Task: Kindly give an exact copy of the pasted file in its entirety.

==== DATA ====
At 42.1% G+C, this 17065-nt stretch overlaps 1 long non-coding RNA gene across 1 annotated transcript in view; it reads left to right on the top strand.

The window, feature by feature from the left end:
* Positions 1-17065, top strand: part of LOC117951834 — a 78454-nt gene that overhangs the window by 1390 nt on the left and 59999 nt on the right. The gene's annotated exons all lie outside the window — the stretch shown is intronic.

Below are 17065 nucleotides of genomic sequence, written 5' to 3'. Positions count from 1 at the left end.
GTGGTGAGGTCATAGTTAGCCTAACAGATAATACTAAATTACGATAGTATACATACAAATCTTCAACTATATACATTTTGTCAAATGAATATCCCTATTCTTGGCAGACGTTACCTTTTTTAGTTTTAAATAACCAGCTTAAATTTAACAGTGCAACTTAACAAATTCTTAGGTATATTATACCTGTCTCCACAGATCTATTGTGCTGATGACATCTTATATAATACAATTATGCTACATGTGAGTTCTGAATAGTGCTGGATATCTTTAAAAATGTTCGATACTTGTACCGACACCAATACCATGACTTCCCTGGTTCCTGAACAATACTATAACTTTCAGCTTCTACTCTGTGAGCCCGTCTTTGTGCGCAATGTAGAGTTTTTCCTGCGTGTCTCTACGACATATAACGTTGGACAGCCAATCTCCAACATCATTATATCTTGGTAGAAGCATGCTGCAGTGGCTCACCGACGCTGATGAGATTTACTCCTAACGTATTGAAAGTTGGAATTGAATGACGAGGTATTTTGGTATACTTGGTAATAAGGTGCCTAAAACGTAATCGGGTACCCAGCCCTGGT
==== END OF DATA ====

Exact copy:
At 42.1% G+C, this 17065-nt stretch overlaps 1 long non-coding RNA gene across 1 annotated transcript in view; it reads left to right on the top strand.

The window, feature by feature from the left end:
* Positions 1-17065, top strand: part of LOC117951834 — a 78454-nt gene that overhangs the window by 1390 nt on the left and 59999 nt on the right. The gene's annotated exons all lie outside the window — the stretch shown is intronic.

Below are 17065 nucleotides of genomic sequence, written 5' to 3'. Positions count from 1 at the left end.
GTGGTGAGGTCATAGTTAGCCTAACAGATAATACTAAATTACGATAGTATACATACAAATCTTCAACTATATACATTTTGTCAAATGAATATCCCTATTCTTGGCAGACGTTACCTTTTTTAGTTTTAAATAACCAGCTTAAATTTAACAGTGCAACTTAACAAATTCTTAGGTATATTATACCTGTCTCCACAGATCTATTGTGCTGATGACATCTTATATAATACAATTATGCTACATGTGAGTTCTGAATAGTGCTGGATATCTTTAAAAATGTTCGATACTTGTACCGACACCAATACCATGACTTCCCTGGTTCCTGAACAATACTATAACTTTCAGCTTCTACTCTGTGAGCCCGTCTTTGTGCGCAATGTAGAGTTTTTCCTGCGTGTCTCTACGACATATAACGTTGGACAGCCAATCTCCAACATCATTATATCTTGGTAGAAGCATGCTGCAGTGGCTCACCGACGCTGATGAGATTTACTCCTAACGTATTGAAAGTTGGAATTGAATGACGAGGTATTTTGGTATACTTGGTAATAAGGTGCCTAAAACGTAATCGGGTACCCAGCCCTGGT